Distributed practice. The more the merrier? A randomised bronchoscopy simulation study

RESEARCH ARTICLE

Distributed practice. The more the merrier? A randomised bronchoscopy simulation study

Anne Sofie Bjerrum1*, Berit Eika2, Peder Charles3 and Ole Hilberg1

1Department of Respiratory Diseases, Aarhus University Hospital, Aarhus, Denmark; 2Rector’s Office, Aarhus University, Aarhus, Denmark; 3Centre for Health Sciences Education, Aarhus University, Aarhus, Denmark

Abstract

Introduction: The distribution of practice affects the acquisition of skills. Distributed practice has shown to be more effective for skills acquisition than massed training. However, it remains unknown as to which is the most effective distributed practice schedule for learning bronchoscopy skills through simulation training. This study compares two distributed practice schedules: One-day distributed practice and weekly distributed practice.

Method: Twenty physicians in training were randomly assigned to one-day distributed or weekly distributed bronchoscopy simulation practice. Performance was assessed with a pre-test, a post-test after each practice session, and a 4-week retention test using previously validated simulator measures. Data were analysed with repeated measures ANOVA.

Results: No interaction was found between group and test (F(4,72) <1.68, p>0.16), except for the measure ‘percent-segments-entered’, and no main effect of group was found for any of the measures (F(1,72)< 0.87, p>0.36), which indicates that there was no difference between the learning curves of the one-day distributed practice schedule and the weekly distributed practice schedule.

Discussion: We found no difference in effectiveness of bronchoscopy skills acquisition between the one-day distributed practice and the weekly distributed practice. This finding suggests that the choice of bronchoscopy training practice may be guided by what best suits the clinical practice.

Keywords: medical education; simulation; training methods; curriculum design; bronchoscopy

Citation: Med Educ Online 2016, 21: 30517 - http://dx.doi.org/10.3402/meo.v21.30517

Responsible Editor: Colleen Colbert, Cleveland Clinic Lerner College of Medicine, USA.

Copyright: © 2016 Anne Sofie Bjerrum et al. This is an Open Access article distributed under the terms of the Creative Commons Attribution 4.0 International License, allowing third parties to copy and redistribute the material in any medium or format and to remix, transform, and build upon the material for any purpose, even commercially, provided the original work is properly cited and states its license.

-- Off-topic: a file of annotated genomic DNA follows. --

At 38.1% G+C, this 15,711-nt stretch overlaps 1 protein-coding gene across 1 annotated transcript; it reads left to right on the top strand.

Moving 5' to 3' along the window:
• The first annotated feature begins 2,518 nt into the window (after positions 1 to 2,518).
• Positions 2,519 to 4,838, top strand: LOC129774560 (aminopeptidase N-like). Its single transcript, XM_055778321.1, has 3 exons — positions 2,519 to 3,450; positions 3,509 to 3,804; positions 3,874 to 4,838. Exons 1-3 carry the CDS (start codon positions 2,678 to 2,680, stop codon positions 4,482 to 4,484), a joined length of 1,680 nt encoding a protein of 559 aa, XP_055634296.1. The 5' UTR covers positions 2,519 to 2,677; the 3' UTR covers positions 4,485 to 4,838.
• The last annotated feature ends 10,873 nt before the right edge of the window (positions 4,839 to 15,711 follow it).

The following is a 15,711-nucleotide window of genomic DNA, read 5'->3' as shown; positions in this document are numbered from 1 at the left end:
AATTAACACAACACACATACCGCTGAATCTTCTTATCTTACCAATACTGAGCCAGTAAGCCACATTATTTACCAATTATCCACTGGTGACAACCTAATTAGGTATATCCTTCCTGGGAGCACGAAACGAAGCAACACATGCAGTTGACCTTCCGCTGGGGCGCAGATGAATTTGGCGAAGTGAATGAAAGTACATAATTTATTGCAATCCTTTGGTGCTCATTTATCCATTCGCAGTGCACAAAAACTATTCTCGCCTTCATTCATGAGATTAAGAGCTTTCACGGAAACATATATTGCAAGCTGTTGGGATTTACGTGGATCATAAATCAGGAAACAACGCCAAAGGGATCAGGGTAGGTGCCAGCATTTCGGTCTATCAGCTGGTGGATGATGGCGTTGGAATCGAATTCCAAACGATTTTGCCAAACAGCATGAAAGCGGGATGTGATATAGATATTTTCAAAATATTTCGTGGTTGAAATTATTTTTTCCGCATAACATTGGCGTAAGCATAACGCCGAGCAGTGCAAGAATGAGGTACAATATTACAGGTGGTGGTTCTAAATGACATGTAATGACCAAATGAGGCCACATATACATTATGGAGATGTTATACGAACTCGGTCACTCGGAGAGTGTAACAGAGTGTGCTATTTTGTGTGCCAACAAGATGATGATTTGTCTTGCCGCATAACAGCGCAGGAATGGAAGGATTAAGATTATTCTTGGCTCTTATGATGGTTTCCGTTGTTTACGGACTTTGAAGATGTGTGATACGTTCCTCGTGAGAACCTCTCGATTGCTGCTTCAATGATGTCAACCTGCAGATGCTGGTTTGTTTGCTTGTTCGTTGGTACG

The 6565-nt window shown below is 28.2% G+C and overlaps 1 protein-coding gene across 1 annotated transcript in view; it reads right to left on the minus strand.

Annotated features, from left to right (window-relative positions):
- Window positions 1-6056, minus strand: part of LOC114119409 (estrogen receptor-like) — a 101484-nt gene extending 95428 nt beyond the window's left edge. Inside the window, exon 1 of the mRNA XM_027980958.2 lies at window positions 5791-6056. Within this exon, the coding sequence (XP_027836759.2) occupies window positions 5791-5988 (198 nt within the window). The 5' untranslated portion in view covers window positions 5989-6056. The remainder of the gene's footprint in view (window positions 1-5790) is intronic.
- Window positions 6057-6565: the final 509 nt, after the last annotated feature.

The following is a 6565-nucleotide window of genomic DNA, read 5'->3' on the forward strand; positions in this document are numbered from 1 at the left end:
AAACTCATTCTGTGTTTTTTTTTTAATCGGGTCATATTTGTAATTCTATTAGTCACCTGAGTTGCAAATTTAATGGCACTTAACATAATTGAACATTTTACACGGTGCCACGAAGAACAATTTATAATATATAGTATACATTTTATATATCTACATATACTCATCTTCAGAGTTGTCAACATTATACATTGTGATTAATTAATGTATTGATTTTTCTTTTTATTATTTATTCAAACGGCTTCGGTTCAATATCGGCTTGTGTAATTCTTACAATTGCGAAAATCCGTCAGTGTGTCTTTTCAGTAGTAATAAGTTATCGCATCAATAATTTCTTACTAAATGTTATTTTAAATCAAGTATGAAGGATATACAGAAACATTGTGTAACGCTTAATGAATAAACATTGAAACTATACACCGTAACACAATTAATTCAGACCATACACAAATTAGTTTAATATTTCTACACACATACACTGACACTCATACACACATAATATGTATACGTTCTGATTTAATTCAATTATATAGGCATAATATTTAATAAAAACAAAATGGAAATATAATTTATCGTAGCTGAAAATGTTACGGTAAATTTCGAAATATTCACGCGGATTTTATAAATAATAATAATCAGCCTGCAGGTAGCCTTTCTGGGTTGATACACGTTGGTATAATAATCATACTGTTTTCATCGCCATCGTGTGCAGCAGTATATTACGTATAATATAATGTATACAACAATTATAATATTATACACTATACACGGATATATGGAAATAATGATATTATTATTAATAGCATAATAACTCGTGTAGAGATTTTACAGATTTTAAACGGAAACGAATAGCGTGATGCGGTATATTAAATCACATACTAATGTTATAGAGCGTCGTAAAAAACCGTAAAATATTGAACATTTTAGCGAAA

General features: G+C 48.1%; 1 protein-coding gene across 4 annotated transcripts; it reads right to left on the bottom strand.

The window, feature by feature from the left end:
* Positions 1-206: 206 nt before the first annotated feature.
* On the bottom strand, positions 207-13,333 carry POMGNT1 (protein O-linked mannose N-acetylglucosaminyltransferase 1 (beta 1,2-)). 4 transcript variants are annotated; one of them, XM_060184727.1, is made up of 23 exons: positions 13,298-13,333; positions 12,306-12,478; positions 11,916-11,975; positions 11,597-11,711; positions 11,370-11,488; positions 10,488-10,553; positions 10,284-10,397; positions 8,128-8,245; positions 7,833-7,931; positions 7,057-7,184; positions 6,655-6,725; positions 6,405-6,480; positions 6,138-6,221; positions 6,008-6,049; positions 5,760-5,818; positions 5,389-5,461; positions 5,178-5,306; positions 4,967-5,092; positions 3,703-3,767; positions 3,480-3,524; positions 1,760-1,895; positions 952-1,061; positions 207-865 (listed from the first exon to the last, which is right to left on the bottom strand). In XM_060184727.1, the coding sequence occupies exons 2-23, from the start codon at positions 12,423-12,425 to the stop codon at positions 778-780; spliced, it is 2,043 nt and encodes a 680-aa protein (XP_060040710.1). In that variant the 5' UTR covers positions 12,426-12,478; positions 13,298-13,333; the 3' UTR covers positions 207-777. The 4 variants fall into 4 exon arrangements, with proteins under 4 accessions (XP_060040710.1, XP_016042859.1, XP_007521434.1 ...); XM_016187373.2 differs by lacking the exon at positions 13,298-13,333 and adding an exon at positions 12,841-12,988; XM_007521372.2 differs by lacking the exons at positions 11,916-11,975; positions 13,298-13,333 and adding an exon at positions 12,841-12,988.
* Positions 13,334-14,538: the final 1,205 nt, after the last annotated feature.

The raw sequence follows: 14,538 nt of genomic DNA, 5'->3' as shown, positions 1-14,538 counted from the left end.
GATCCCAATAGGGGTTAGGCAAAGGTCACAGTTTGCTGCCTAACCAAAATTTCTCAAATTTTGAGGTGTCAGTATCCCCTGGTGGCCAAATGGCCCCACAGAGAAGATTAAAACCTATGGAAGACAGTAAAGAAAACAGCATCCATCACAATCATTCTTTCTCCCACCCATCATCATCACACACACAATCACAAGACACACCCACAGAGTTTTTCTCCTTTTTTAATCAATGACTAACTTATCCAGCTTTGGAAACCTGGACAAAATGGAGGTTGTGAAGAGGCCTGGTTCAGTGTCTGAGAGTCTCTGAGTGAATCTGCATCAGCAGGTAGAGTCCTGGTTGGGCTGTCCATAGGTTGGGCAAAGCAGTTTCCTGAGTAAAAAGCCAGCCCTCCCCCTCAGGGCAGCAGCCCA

Received: 2 December 2015; Revised: 19 March 2016; Accepted: 22 March 2016; Published: 10 May 2016

Competing interests and funding: The authors report no declarations of interest.

*Correspondence to: Anne Sofie Bjerrum, Department of Respiratory Diseases, Aarhus University Hospital, Norrebrogade 44, Bygn 2B, DK-8000 Aarhus, Denmark, Email: annbjerr@rm.dk

 

Simulation-based training has become an integrated part of the training of many procedural and surgical skills because it offers students and physicians in training an opportunity to practise their skills in a safe and stress-reduced environment. To optimise the skills training laboratory experience, flexible and feasible training methods are needed. The scheduling of such practice is shown to influence skills acquisition in psychomotor as well as in cognitive domains; studies within these domains have shown that distributed practice is superior to massed practice for tasks like typing, ball toss, and second-language learning (1, 2). Massed practice refers to a practice schedule that allows no periods of rest in between practice, whereas distributed practice refers to a schedule where periods of practice are interspersed with periods of rest (3). The underlying mechanisms driving the beneficial effects of distributed practice are not well understood. Theoretical explanations for the effect of distributed practice relate these effects to the larger number of retrieval cues in distributed practice than in massed practice, which may facilitate recollection (4).

Within the context of medical clinical skills courses, only distributed practice schedules are relevant to examine as even short courses are variations of distributed practice. Several distributed practice schedules have been examined within medical procedural skills learning studies with diverse results. Verdaasdonk et al. (3) compared a one-day distributed practice schedule with a practice schedule distributed within three consecutive days for learning basic laparoscopic skills on a virtual reality simulator (3). They found that the latter practice was more effective than the former, but this superiority was noted only for the ‘time score’. Weekly and monthly practice schedules have also been studied. Moulton et al. (5) found a strong distributed practice effect of weekly distributed practice compared with one-day distributed practice (practice distributed within the same day) for learning microvascular anastomosis. Mitchell et al. (6) found a weekly distributed practice schedule and a monthly distributed practice schedule to be equally effective for learning microvascular anastomosis. Initial work on distributed practice schedules within medical simulation training has shown various beneficial effects of several distributed practice schedules ranging from one-day distributed practice to monthly distributed practice. Two reviews on the distributed practice effect within the psychomotor domain and the cognitive domain showed that the magnitude of the distributed practice effect found in previous studies was influenced by task type, task complexity, and the interval between practice sessions (1, 2). Previous medical procedural skills learning studies have focused on suturing tasks and basic hand–eye coordination tasks which differ much in terms of tasks and their complexity from those involved in bronchoscopy skills acquisition wherefore the optimal practice schedule for learning bronchoscopy remains unknown.